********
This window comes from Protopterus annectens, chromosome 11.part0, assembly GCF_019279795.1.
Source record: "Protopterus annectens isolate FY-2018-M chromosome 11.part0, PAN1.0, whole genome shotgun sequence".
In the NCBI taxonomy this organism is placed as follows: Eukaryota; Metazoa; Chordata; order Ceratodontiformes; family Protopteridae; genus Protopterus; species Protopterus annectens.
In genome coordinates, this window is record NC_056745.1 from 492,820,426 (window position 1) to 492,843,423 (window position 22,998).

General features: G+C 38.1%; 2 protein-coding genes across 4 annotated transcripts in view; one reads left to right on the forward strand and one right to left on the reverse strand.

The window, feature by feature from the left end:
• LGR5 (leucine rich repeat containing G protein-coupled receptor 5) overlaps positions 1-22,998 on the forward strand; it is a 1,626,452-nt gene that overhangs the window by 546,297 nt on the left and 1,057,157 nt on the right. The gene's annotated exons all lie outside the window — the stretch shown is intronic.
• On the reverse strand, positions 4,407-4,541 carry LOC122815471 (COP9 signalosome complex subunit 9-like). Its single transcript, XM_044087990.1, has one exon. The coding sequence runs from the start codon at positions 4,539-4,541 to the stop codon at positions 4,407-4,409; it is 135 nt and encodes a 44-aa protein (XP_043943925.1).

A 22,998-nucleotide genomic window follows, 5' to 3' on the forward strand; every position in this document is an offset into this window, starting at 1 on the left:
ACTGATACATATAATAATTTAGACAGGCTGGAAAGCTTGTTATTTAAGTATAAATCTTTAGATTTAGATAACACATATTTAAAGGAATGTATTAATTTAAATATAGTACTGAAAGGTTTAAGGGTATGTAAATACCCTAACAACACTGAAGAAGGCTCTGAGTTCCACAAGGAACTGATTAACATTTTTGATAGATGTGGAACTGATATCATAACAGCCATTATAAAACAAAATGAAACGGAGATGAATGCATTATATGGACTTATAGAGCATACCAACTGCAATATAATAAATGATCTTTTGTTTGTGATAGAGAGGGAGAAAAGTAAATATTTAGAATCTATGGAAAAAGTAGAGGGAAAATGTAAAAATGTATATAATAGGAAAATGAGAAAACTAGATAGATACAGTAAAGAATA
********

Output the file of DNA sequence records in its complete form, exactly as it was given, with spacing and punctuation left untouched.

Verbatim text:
This window comes from Protopterus annectens, chromosome 11.part0, assembly GCF_019279795.1.
Source record: "Protopterus annectens isolate FY-2018-M chromosome 11.part0, PAN1.0, whole genome shotgun sequence".
In the NCBI taxonomy this organism is placed as follows: Eukaryota; Metazoa; Chordata; order Ceratodontiformes; family Protopteridae; genus Protopterus; species Protopterus annectens.
In genome coordinates, this window is record NC_056745.1 from 492,820,426 (window position 1) to 492,843,423 (window position 22,998).

General features: G+C 38.1%; 2 protein-coding genes across 4 annotated transcripts in view; one reads left to right on the forward strand and one right to left on the reverse strand.

The window, feature by feature from the left end:
• LGR5 (leucine rich repeat containing G protein-coupled receptor 5) overlaps positions 1-22,998 on the forward strand; it is a 1,626,452-nt gene that overhangs the window by 546,297 nt on the left and 1,057,157 nt on the right. The gene's annotated exons all lie outside the window — the stretch shown is intronic.
• On the reverse strand, positions 4,407-4,541 carry LOC122815471 (COP9 signalosome complex subunit 9-like). Its single transcript, XM_044087990.1, has one exon. The coding sequence runs from the start codon at positions 4,539-4,541 to the stop codon at positions 4,407-4,409; it is 135 nt and encodes a 44-aa protein (XP_043943925.1).

A 22,998-nucleotide genomic window follows, 5' to 3' on the forward strand; every position in this document is an offset into this window, starting at 1 on the left:
ACTGATACATATAATAATTTAGACAGGCTGGAAAGCTTGTTATTTAAGTATAAATCTTTAGATTTAGATAACACATATTTAAAGGAATGTATTAATTTAAATATAGTACTGAAAGGTTTAAGGGTATGTAAATACCCTAACAACACTGAAGAAGGCTCTGAGTTCCACAAGGAACTGATTAACATTTTTGATAGATGTGGAACTGATATCATAACAGCCATTATAAAACAAAATGAAACGGAGATGAATGCATTATATGGACTTATAGAGCATACCAACTGCAATATAATAAATGATCTTTTGTTTGTGATAGAGAGGGAGAAAAGTAAATATTTAGAATCTATGGAAAAAGTAGAGGGAAAATGTAAAAATGTATATAATAGGAAAATGAGAAAACTAGATAGATACAGTAAAGAATA